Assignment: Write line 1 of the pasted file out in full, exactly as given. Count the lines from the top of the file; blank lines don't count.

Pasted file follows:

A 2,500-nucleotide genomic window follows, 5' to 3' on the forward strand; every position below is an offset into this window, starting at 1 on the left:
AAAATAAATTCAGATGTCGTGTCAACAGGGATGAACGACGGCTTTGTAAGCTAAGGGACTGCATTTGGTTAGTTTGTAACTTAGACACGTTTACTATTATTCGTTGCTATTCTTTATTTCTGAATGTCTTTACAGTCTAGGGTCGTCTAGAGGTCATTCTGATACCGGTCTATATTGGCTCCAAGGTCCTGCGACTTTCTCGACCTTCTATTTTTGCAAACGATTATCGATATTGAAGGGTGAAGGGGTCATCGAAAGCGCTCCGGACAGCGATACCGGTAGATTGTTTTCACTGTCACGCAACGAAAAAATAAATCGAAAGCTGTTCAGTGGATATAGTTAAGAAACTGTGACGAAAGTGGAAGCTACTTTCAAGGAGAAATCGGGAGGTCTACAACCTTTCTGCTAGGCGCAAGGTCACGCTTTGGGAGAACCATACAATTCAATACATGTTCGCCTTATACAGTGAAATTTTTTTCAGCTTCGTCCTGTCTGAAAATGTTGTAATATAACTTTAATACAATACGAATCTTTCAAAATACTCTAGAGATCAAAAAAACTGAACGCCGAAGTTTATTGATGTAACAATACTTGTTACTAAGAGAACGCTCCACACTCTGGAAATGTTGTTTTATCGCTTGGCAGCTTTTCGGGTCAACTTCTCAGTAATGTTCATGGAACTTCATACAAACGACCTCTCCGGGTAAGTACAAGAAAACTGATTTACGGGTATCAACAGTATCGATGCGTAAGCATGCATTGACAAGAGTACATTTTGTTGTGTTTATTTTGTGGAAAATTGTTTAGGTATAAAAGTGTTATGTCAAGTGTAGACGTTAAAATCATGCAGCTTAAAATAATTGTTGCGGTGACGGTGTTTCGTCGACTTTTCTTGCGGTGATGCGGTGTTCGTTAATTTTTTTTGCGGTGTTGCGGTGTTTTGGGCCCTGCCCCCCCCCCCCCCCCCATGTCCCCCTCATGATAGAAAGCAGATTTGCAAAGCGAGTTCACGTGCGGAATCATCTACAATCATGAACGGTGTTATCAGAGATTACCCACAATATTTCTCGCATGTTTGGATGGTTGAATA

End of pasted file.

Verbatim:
A 2,500-nucleotide genomic window follows, 5' to 3' on the forward strand; every position below is an offset into this window, starting at 1 on the left: